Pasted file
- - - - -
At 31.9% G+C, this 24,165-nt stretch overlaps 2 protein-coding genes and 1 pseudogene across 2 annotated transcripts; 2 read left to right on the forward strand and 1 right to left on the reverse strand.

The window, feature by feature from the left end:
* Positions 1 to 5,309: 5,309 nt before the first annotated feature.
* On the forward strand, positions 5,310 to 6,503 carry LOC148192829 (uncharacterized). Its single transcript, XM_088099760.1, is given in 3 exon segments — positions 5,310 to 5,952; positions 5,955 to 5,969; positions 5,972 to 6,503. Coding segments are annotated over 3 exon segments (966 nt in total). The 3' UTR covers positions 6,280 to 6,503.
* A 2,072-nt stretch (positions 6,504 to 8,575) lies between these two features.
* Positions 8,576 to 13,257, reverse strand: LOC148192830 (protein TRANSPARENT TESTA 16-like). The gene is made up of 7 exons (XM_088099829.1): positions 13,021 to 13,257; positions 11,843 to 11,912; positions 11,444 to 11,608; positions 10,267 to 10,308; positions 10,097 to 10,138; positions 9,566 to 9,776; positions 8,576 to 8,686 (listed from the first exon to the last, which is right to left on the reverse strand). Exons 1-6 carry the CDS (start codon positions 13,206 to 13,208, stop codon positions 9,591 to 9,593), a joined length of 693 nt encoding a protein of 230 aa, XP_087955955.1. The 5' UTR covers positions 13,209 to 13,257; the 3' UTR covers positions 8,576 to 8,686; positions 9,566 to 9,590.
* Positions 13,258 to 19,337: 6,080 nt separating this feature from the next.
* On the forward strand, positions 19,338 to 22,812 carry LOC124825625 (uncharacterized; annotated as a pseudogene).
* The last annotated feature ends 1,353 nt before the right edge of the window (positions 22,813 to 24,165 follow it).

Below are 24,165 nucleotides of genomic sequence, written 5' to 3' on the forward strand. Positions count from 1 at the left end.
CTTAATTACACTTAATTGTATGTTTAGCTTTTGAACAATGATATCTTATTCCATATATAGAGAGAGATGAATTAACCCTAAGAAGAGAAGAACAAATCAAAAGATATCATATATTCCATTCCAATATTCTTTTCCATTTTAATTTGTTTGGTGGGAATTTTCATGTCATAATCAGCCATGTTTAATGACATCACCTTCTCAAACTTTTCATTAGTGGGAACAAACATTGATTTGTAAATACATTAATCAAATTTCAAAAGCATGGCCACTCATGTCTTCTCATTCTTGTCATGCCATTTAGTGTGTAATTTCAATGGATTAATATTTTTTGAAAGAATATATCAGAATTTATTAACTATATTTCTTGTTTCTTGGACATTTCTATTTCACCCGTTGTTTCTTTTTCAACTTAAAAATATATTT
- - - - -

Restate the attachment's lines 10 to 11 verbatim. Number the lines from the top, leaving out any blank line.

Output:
Below are 24,165 nucleotides of genomic sequence, written 5' to 3' on the forward strand. Positions count from 1 at the left end.
CTTAATTACACTTAATTGTATGTTTAGCTTTTGAACAATGATATCTTATTCCATATATAGAGAGAGATGAATTAACCCTAAGAAGAGAAGAACAAATCAAAAGATATCATATATTCCATTCCAATATTCTTTTCCATTTTAATTTGTTTGGTGGGAATTTTCATGTCATAATCAGCCATGTTTAATGACATCACCTTCTCAAACTTTTCATTAGTGGGAACAAACATTGATTTGTAAATACATTAATCAAATTTCAAAAGCATGGCCACTCATGTCTTCTCATTCTTGTCATGCCATTTAGTGTGTAATTTCAATGGATTAATATTTTTTGAAAGAATATATCAGAATTTATTAACTATATTTCTTGTTTCTTGGACATTTCTATTTCACCCGTTGTTTCTTTTTCAACTTAAAAATATATTT